BOSTON — A parent’s world changes forever following the death of a child. Many programs that offer parents assistance in recovering from their loss are well intended, but do not address a parent’s spiritual needs.
That’s where St. Anthony Shrine wants to help.
The Shrine has announced that it will serve as a “home base” for the Emmaus Ministry for Grieving Parents, a ministry that has helped more than 125 parents in 12 states initiate, regain and reinvigorate their relationship with God.
“St. Anthony Shrine and Ministry Center will serve as the Emmaus Ministry’s spiritual home in Boston,” said Thomas Conway, OFM, executive director of St. Anthony Shrine, in a press release. “I am very happy to announce this expansion of service to grieving parents.”
Bringing Compassion and Presence
Founded in 2009, the Emmaus Ministry has its roots in the Shrine’s Pieta Ministry, which offers similar services. The Emmaus Ministry is absorbing the Pieta Ministry’s programs and will provide retreats, monthly meetings and weekday programs for grieving parents.
Diane Monaghan, founder of both the Emmaus and Pieta ministries, will serve as ministry director, assisted by husband Charley Monaghan. This ministry is particularly meaningful to the Monaghans, who lost their son Paul.
In addition to the Monaghans, John Maganzini, OFM, (shown in photo) will be the ministry’s spiritual leader and James Czerwinski, OFM, will be involved in monthly meetings.
“My friar life and ministry have included many different opportunities to serve God’s people,” said John. “One of the most profound and meaningful ministries has been the invitation to join the Emmaus Ministry’s team as a spiritual assistant. This ministry has brought both ‘compassion’ and ‘presence’ to full meaning.
“As I walk with these parents, I see the face of the compassionate Christ, just as St. Francis and St. Clare saw him in so many women and men that they served,” John continued. “Compassion and presence are among our treasures in Franciscan life. For me, this is truly the ‘road to Emmaus,’ for I have recognized him in the faces of these parents who come to us to experience his compassion and ministry in their grief.”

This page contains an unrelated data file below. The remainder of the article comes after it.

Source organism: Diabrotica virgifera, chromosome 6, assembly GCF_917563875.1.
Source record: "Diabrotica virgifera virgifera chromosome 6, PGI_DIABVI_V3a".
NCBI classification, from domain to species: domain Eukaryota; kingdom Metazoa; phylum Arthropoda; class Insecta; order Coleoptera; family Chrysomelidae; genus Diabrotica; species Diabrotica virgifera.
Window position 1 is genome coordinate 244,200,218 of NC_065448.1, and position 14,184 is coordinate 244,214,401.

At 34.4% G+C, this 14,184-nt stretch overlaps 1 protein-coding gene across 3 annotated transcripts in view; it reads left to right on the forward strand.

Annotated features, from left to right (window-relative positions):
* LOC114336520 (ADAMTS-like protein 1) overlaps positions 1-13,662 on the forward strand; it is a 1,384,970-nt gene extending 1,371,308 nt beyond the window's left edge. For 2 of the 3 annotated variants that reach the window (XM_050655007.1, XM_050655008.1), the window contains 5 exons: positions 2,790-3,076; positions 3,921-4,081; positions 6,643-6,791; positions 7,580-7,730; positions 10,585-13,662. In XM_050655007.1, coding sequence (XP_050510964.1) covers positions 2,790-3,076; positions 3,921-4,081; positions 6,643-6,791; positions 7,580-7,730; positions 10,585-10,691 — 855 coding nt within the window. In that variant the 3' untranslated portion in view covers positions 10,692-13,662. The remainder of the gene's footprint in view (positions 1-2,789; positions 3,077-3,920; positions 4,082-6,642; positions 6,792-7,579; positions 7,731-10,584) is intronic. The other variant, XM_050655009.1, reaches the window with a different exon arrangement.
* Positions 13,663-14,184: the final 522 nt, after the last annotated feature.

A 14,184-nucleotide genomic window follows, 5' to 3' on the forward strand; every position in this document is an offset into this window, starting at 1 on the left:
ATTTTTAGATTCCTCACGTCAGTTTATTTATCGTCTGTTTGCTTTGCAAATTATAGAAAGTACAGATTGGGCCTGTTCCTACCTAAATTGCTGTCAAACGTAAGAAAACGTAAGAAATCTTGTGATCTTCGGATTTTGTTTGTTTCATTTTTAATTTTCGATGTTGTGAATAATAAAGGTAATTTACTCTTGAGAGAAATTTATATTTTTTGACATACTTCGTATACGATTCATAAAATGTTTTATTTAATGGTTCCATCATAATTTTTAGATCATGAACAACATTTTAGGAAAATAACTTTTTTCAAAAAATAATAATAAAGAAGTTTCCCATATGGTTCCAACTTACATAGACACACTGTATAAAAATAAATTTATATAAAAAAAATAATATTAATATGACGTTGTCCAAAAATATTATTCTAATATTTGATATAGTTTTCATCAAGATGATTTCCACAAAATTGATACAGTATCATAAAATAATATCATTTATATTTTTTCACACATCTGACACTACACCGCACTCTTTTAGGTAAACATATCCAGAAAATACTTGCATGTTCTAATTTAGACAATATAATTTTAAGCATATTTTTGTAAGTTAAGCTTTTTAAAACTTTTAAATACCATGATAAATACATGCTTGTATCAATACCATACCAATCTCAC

The ministry’s first one-day retreat at the Shrine will be held Aug. 2, with John and Thomas serving on the retreat team. Interested persons are asked to contact Monaghan at 617-542-8057 for more information.
Reaching Beyond Boston
In addition to reaching out to grieving parents in the Boston metro area, the Emmaus Ministry will continue to help parents outside the city establish similar ministries in their own areas. Together with Emmaus Parent Companions, friars and clergy, programs have been established in Connecticut, Massachusetts and West Virginia.
Several Holy Name Province friars have embraced this special ministry. This June, David Schlatter, OFM, in photo behind image above, served as a retreat team companion for an event organized for the Diocese of Wheeling-Charleston, W.Va. He brought with him the “Bells of Consolation” — four large bells, ranging in size from 550 to 3,500 lbs.
“They contributed significantly to the weekend as parents tolled the bells during the opening prayer service and pealed them during the closing prayer service,” Monaghan said. “David also gave a very moving reflection.”
Following the retreat, the Emmaus Ministry received a letter of thanks and endorsement from Bishop Michael Bransfield of the Diocese of Wheeling-Charleston.
In December 2013, Thomas Gallagher, OFM, and a group of Emmaus Parent Companions coordinated a one-day retreat at St. Patrick-St. Anthony Church in Hartford, Conn. The parish has adopted the ministry and recently announced the next retreat will be held Nov. 1 and led by Tom.
Other friars who have participated in Emmaus Ministry programs include David Convertino, OFM, one of the ministry’s board members, as well as Thomas Hartle, OFM, and Brian Smail, OFM.
More information about the Emmaus Ministry and upcoming retreats is available on the ministry’s website.
— Maria Hayes is communications coordinator for Holy Name Province.